It’s the age old debate—quality versus quantity. When it comes to your small business, would you rather your employees crank out as much work as possible or take their time?
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Peter Bacevice, senior consultant at strategic workplace consulting firm DEGW, part of AECOM argues the tortoise wins this race.
By giving your employees more control over how they work, Bacevice said their well-being and happiness in the workplace will improve. He likens the idea to the “slow food movement,” which is a return to a direct connection to the producers of food. This is in contrast to the constant availability of food, with a focus on the value chain or producing and consuming, he said.
“If we apply the slow food movement to work, it’s about slowing down the consumption of information,” Bacevice said. “The speed of information has a lot of good to it, and you can easily transfer information. But to transfer deep information requires more face-to-face time.”
Slowing down at work allows people to develop deeper connections with one another, and strengthens trust between colleagues, Bacevice argues. The actual work you produce should be judged, not the time you spend on it, he said.
Judi Mickey, senior data analyst and consultant for HR Consultants, Inc., said work pacing is all dependent on the nature of the organization and the industry it resides in.
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“It’s about if they have the luxury of creativity or taking time, versus working on deadlines,” Mickey said. “This can go from one extreme to the other, and it’s about determining the optimal balance.”
This balance can be determined by knowing your employees and their personal preferences. Some like to take their time and work at a slower pace, while others thrive under pressure, she said.
Slow work does have a time and place, Bacevice admits. Some work is just not in alignment with this mentality, and it won’t work well for every business all the time.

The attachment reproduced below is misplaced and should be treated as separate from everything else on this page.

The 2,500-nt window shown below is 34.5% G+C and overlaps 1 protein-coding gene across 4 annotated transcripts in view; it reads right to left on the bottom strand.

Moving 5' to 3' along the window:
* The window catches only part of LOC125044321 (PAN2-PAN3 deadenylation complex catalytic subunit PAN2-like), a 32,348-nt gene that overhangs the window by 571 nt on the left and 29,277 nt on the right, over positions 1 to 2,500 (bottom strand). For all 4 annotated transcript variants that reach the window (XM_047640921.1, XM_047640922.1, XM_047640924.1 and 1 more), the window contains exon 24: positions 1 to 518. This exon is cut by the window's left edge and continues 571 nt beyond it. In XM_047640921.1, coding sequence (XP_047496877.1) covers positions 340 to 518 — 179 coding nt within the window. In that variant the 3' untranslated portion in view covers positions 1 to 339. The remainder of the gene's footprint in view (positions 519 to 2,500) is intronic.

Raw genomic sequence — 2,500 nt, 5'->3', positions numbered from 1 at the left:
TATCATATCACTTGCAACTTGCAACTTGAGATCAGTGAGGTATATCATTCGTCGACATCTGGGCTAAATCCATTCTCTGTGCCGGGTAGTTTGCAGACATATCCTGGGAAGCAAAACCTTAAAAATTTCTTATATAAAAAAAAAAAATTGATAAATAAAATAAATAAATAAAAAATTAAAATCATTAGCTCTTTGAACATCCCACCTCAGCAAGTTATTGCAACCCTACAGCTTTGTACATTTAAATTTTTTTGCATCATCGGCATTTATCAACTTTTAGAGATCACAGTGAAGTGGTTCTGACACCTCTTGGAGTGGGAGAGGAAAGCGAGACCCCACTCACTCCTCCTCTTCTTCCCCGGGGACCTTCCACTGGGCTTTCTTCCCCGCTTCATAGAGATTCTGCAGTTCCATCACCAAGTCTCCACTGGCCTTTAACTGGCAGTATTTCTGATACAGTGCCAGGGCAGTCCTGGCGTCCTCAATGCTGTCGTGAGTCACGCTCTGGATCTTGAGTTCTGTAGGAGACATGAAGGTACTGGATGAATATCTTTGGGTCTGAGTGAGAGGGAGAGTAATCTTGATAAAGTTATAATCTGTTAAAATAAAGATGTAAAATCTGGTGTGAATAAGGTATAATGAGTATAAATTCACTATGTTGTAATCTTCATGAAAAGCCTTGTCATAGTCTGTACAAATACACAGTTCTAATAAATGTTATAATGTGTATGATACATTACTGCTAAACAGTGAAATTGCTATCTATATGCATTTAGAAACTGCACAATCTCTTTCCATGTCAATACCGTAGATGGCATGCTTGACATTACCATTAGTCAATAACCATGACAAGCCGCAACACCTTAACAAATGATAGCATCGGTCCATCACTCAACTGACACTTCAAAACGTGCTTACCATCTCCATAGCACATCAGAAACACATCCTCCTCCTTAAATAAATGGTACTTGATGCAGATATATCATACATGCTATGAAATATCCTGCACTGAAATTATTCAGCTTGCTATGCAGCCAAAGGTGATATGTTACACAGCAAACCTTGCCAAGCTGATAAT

“This is not to undermine the need to work fast,” he said. “There are times when quick action is necessary. I wouldn’t want an ER team taking their time on me when I am a patient.”
Meetings, e-mails and phone calls are all taken and scheduled with the click of a mouse, often mindlessly. Just as time is scheduled for these tasks, Bacevice said businesses should encourage employees to schedule blocks of time to pace themselves in the office.
“If we don’t block out two or three hours on our calendars to focus on something, it never gets done,” he said. “It’s about being aware when you need to work slowly, when you need to speed it up and when you need to give yourself time.”
Mickey suggests taking metrics of your workers and their productivity after about six months of them being with you. Have good two-way communication and make sure your workers are aware of your expectations and they are aware how their job contributes to the company’s overall success.
“I think a lot of it comes down to their level of frustration,” Mickey said. “I don’t think it’s the pace of the work. I personally thrive under pressure and become more creative. It’s managing the person in the job to produce the results.”
Bacevice said if you trust your employees and give them freedom, your business can only benefit.
“It comes back to the idea of trust,” Bacevice said. “At an organization where there is trust that people will get their work done and delivery quality work, you trust them to make decisions about when to work which way.”